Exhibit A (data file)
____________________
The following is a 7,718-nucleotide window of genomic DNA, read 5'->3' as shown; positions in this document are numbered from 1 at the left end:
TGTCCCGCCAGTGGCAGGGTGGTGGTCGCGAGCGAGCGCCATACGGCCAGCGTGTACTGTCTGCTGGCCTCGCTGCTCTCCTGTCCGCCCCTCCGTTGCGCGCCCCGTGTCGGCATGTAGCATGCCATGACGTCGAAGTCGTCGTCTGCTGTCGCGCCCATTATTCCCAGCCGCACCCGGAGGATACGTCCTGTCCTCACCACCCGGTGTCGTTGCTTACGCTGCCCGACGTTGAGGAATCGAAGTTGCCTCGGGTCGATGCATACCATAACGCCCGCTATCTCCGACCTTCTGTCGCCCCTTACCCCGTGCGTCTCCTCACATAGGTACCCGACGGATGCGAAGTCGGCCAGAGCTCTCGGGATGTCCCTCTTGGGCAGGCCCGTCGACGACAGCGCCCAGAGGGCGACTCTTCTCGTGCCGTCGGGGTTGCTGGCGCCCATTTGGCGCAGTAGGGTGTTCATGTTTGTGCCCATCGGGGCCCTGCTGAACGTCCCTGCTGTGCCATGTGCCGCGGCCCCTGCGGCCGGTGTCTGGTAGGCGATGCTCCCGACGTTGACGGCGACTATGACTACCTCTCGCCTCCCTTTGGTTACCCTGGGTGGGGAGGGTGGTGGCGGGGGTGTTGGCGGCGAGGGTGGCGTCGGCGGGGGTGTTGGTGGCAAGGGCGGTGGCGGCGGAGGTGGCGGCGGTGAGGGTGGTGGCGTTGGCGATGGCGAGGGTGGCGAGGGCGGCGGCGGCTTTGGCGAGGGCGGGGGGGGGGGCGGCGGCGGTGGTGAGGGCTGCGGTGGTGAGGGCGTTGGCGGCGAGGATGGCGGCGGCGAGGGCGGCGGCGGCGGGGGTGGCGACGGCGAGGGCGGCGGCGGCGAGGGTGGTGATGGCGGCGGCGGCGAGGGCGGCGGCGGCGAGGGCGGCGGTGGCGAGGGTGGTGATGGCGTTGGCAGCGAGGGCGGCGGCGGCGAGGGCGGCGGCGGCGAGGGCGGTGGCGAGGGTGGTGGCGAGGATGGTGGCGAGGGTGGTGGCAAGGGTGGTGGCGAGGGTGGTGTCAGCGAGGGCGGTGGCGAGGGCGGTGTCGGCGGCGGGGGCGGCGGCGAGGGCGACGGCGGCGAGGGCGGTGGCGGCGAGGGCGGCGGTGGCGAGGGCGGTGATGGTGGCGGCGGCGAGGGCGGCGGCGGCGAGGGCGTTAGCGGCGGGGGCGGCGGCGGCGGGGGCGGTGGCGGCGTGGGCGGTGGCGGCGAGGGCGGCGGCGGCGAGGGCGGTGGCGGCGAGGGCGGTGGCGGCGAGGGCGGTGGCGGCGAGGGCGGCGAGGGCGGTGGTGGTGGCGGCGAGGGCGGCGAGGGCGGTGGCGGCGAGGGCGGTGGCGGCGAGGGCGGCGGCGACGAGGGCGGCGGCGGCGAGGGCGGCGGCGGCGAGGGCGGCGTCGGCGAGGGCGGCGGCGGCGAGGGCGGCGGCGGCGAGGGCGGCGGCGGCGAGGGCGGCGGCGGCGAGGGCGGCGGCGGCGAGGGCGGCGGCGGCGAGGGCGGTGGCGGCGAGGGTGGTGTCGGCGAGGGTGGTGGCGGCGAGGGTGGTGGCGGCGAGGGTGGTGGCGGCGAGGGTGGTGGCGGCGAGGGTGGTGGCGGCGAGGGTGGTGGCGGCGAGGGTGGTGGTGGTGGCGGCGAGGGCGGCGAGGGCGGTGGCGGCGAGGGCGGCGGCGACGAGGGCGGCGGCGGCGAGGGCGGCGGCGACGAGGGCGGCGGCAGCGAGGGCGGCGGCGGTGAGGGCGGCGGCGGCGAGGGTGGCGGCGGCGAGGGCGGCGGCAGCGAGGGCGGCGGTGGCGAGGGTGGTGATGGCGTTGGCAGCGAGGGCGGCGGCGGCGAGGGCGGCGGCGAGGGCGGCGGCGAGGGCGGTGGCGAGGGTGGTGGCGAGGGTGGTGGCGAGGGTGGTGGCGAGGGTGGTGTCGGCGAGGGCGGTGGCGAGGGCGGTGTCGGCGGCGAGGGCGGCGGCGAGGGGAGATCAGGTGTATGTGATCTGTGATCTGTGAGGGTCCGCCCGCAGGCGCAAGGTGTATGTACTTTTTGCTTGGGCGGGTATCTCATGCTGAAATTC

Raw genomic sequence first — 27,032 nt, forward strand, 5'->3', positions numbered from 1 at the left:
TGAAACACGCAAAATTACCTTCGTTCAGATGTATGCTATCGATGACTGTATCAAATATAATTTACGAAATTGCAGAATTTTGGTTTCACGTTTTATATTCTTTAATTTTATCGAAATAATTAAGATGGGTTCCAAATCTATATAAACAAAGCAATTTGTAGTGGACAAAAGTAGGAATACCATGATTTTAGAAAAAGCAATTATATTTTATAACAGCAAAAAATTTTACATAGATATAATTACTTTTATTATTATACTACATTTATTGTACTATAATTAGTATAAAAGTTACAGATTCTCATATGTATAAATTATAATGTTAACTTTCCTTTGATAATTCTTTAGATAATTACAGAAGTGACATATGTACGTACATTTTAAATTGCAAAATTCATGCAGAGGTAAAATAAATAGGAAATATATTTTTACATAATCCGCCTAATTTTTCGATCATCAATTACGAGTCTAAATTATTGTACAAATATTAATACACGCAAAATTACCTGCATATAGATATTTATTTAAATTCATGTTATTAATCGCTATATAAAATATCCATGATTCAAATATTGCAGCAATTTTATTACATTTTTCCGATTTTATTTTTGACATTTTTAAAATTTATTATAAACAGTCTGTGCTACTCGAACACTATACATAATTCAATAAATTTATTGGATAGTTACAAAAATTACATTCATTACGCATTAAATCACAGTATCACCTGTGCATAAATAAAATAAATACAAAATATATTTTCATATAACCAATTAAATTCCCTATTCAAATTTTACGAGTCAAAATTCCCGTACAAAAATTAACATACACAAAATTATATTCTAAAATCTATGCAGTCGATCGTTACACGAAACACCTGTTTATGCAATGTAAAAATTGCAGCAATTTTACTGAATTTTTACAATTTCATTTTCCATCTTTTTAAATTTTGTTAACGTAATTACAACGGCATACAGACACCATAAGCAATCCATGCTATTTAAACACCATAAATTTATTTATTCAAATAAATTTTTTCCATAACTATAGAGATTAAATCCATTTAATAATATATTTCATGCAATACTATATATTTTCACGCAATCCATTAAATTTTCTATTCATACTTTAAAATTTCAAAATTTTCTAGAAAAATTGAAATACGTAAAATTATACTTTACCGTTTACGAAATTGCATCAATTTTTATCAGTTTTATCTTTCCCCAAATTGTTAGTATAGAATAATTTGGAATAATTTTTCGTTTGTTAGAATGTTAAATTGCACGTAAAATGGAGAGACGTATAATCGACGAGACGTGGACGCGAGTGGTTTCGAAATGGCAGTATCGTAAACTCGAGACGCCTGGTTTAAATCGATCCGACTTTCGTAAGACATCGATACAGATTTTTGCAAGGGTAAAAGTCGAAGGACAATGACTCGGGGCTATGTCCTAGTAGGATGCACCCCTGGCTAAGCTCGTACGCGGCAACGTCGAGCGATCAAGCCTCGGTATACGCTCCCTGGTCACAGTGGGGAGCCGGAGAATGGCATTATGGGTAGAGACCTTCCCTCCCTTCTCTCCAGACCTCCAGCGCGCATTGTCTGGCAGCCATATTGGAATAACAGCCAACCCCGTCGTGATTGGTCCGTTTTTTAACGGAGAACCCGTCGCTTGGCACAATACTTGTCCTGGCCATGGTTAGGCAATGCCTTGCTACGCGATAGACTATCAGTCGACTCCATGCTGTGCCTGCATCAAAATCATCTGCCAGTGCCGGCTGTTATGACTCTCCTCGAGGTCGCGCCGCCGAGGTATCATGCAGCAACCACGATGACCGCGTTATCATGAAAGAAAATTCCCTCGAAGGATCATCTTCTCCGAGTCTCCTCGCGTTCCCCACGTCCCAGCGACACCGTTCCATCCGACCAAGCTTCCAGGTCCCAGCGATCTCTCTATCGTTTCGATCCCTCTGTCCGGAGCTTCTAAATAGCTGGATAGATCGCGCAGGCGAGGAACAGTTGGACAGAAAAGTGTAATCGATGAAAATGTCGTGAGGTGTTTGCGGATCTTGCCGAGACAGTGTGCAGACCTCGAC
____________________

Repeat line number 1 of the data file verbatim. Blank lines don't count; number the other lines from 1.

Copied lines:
The following is a 7,718-nucleotide window of genomic DNA, read 5'->3' as shown; positions in this document are numbered from 1 at the left end: